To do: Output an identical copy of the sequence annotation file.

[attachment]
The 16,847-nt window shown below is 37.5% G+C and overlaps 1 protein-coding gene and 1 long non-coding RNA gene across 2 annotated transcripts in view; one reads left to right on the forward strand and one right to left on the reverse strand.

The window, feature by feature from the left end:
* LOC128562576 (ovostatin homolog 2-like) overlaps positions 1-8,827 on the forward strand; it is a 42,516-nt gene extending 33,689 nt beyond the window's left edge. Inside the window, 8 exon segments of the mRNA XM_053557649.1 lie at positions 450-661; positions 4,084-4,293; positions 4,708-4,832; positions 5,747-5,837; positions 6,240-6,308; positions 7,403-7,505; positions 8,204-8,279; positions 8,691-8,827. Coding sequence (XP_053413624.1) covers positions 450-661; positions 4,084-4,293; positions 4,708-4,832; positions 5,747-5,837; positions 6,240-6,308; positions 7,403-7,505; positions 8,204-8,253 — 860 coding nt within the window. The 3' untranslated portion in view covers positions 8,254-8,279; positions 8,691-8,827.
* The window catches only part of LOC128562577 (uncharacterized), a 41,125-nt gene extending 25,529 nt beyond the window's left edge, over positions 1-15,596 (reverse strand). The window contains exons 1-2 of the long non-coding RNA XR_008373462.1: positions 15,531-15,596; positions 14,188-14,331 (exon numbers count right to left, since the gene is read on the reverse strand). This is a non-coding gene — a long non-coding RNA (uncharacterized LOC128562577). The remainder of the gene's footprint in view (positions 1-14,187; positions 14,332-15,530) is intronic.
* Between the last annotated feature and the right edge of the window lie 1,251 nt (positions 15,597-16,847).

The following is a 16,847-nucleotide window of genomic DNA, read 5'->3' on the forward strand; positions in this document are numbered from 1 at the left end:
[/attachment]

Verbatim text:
The 16,847-nt window shown below is 37.5% G+C and overlaps 1 protein-coding gene and 1 long non-coding RNA gene across 2 annotated transcripts in view; one reads left to right on the forward strand and one right to left on the reverse strand.

The window, feature by feature from the left end:
* LOC128562576 (ovostatin homolog 2-like) overlaps positions 1-8,827 on the forward strand; it is a 42,516-nt gene extending 33,689 nt beyond the window's left edge. Inside the window, 8 exon segments of the mRNA XM_053557649.1 lie at positions 450-661; positions 4,084-4,293; positions 4,708-4,832; positions 5,747-5,837; positions 6,240-6,308; positions 7,403-7,505; positions 8,204-8,279; positions 8,691-8,827. Coding sequence (XP_053413624.1) covers positions 450-661; positions 4,084-4,293; positions 4,708-4,832; positions 5,747-5,837; positions 6,240-6,308; positions 7,403-7,505; positions 8,204-8,253 — 860 coding nt within the window. The 3' untranslated portion in view covers positions 8,254-8,279; positions 8,691-8,827.
* The window catches only part of LOC128562577 (uncharacterized), a 41,125-nt gene extending 25,529 nt beyond the window's left edge, over positions 1-15,596 (reverse strand). The window contains exons 1-2 of the long non-coding RNA XR_008373462.1: positions 15,531-15,596; positions 14,188-14,331 (exon numbers count right to left, since the gene is read on the reverse strand). This is a non-coding gene — a long non-coding RNA (uncharacterized LOC128562577). The remainder of the gene's footprint in view (positions 1-14,187; positions 14,332-15,530) is intronic.
* Between the last annotated feature and the right edge of the window lie 1,251 nt (positions 15,597-16,847).

The following is a 16,847-nucleotide window of genomic DNA, read 5'->3' on the forward strand; positions in this document are numbered from 1 at the left end: